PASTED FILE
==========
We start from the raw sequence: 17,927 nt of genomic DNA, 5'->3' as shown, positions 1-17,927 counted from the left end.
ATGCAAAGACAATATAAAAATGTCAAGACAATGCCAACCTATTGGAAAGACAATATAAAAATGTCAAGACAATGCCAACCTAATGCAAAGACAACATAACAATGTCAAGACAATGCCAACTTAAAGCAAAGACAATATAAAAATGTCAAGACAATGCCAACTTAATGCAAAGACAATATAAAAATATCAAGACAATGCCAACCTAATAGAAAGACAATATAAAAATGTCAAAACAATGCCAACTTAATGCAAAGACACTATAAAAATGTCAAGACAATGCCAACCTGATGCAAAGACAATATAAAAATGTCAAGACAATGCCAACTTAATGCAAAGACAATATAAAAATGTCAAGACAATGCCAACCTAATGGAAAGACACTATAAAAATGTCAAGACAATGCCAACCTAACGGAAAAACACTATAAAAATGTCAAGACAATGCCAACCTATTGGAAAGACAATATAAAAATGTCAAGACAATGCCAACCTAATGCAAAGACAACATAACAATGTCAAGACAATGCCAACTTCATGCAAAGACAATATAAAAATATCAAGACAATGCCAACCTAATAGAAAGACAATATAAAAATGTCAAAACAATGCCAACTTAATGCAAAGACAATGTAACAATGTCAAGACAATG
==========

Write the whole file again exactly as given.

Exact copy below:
We start from the raw sequence: 17,927 nt of genomic DNA, 5'->3' as shown, positions 1-17,927 counted from the left end.
ATGCAAAGACAATATAAAAATGTCAAGACAATGCCAACCTATTGGAAAGACAATATAAAAATGTCAAGACAATGCCAACCTAATGCAAAGACAACATAACAATGTCAAGACAATGCCAACTTAAAGCAAAGACAATATAAAAATGTCAAGACAATGCCAACTTAATGCAAAGACAATATAAAAATATCAAGACAATGCCAACCTAATAGAAAGACAATATAAAAATGTCAAAACAATGCCAACTTAATGCAAAGACACTATAAAAATGTCAAGACAATGCCAACCTGATGCAAAGACAATATAAAAATGTCAAGACAATGCCAACTTAATGCAAAGACAATATAAAAATGTCAAGACAATGCCAACCTAATGGAAAGACACTATAAAAATGTCAAGACAATGCCAACCTAACGGAAAAACACTATAAAAATGTCAAGACAATGCCAACCTATTGGAAAGACAATATAAAAATGTCAAGACAATGCCAACCTAATGCAAAGACAACATAACAATGTCAAGACAATGCCAACTTCATGCAAAGACAATATAAAAATATCAAGACAATGCCAACCTAATAGAAAGACAATATAAAAATGTCAAAACAATGCCAACTTAATGCAAAGACAATGTAACAATGTCAAGACAATG